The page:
FOOTNOTE:  Simon kindly provided me with this link to some of the live music we heard in Matt Molloys in Westport on the Saturday evening.  It's here.


Anonymous said...

I am biased, of course, but I loved to read this. Too often, we can all forget to 'smell the roses' in our lives - and we can all be guilty of taking our luck for granted. I know I have at times.

I was in the enviable position of having time and space to explore Ireland. Every time, instead of going down the main road, I always took the more winding, the less direct route.

And, by crikey, Ireland has some fabulous places to wander around.

I am glad, Ken, that it helped you smell the roses in that fantastic patch of earth you are lucky to live on. I enjoyed our day immensely - great laughs and a wonderful glimpse into life in Mayo.

And here, just for atmosphere, is a little snippet of the fabulous music we heard in the pub.


I'll be back soon, Ken. Keep the Guinness cold and the rain warm.

Simon Ricketts

Jim Murdoch said...

My wife’s son came over for a visit what in my head was last year but was more than likely two or even three years ago (for some reason I can’t think of him as my stepson considering he’s only ten years younger than me) and as Carrie wasn’t really up to daily outings I was tasked with showing him Glasgow. It was an interesting exercise. What I learned was that Glasgow = shopping. If I’m not going to buy something or look for something to buy then the place isn’t actually of that much interest to me which is why I never go near it any more. But you’re right, it’s amazing how much we can miss what’s right in front of our face. I’ve been visiting Kelvingrove Galleries since I was a tot – it was a cheap day out – and yet I was in my forties before I realised there was a ruddy great park sitting right next to the place. I mean it’s just a park – a park’s pretty much a park in my book – but there you go. I this regard I owe my sister a debt of gratitude. When we were both single she used to come over to my flat, we’d get in the car and she’s say, “Let’s go that way,” and off we would head to see what we could find. We never found anything that exciting but we might have.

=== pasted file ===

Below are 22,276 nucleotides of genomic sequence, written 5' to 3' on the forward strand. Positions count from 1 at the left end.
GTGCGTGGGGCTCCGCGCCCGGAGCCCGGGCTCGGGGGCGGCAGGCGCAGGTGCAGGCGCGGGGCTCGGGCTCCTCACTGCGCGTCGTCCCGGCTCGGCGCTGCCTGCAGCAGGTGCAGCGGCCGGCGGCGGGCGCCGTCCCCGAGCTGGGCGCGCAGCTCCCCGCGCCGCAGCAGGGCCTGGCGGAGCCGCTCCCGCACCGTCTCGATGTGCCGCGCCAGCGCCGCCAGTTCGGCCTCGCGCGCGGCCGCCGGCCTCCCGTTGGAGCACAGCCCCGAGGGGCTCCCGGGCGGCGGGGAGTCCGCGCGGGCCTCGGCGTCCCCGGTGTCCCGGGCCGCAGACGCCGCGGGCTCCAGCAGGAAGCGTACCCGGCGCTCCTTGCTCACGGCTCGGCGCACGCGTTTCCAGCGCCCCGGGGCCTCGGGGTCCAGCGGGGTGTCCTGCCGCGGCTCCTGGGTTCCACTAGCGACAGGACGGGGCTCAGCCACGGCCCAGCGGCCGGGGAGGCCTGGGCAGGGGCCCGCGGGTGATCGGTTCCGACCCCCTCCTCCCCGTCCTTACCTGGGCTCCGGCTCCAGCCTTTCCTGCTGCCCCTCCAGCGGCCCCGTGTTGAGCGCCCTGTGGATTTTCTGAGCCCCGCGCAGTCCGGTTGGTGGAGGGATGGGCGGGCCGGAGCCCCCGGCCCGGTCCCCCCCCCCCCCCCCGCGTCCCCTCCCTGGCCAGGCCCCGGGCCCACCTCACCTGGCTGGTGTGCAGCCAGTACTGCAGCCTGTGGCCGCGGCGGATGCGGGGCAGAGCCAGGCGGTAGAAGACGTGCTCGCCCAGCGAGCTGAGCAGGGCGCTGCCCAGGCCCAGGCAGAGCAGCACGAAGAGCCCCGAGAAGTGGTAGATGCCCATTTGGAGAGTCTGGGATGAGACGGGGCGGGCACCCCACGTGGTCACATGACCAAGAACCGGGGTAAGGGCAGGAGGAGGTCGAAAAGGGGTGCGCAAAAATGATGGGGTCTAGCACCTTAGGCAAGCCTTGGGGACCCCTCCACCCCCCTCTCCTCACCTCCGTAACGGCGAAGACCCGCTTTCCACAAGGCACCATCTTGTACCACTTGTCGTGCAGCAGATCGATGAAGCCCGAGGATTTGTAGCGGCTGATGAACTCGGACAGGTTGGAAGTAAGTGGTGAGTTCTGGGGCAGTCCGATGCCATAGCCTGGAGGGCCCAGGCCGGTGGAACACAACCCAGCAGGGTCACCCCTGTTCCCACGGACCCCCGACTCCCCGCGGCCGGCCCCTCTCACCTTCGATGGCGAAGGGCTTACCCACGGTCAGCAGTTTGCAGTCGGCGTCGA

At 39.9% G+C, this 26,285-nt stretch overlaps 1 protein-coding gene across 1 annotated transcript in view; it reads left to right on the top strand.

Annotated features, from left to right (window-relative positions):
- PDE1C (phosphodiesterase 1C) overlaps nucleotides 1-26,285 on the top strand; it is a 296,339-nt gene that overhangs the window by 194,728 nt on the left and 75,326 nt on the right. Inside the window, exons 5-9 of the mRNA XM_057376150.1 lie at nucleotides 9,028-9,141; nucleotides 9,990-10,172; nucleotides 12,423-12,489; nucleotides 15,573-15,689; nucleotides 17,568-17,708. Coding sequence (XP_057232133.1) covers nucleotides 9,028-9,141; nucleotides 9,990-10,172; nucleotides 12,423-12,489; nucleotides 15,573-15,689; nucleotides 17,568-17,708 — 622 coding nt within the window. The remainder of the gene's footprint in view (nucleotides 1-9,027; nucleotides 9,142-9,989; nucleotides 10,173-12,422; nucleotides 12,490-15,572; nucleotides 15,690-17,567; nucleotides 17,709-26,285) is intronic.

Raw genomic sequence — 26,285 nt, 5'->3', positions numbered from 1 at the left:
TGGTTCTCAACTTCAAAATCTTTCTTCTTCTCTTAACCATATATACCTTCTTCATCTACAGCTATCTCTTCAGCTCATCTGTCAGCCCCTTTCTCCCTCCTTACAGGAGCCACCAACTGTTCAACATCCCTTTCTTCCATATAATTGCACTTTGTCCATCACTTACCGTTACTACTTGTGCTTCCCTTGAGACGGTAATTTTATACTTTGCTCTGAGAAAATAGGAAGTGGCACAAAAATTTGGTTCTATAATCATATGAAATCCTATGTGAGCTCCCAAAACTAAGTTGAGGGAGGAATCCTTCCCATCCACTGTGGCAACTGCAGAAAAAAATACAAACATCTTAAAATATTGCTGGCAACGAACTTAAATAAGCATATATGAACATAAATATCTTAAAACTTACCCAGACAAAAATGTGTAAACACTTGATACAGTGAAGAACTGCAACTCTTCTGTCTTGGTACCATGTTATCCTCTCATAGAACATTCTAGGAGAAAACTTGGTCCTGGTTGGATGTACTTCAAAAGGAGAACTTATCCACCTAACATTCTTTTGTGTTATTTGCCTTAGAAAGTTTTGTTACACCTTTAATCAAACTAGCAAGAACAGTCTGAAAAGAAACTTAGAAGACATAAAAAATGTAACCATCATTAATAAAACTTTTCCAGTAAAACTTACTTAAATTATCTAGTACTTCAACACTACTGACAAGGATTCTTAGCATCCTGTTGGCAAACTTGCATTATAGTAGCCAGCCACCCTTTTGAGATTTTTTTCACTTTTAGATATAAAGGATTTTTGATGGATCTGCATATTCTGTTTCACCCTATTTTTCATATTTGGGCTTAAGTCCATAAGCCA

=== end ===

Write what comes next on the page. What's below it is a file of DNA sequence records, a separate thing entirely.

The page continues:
Sally said...

I love the part about rabbits.

I really am like that. I want to leave the hutch, but sometimes it feels like I am the hutch.

Super post. And it must be said, we do have a lovely county.

Tacoshack27 said...

A very interesting read. I always find your reads interesting. I'm like that with the town I come from. After walking around a bit you find out what a special place it really is.

Susan at Stony River said...

Mayo's fantastic country, but it sounds like a drive with a friend is all that counts -- what a great way to spend a weekend afternoon!

I spent mine painting my baby girl's room purple, then regretting how puuuuurple it is. Oh well, she likes it a lot, and that's all that counts.

(Stop by and see it sometime?)

WiseMóna said...

There is no place like home! We are fortunate to live on the most beautiful island and are all guilty of sometimes not seeing the forest through the trees.

Glad you enjoyed tooling around Mayo.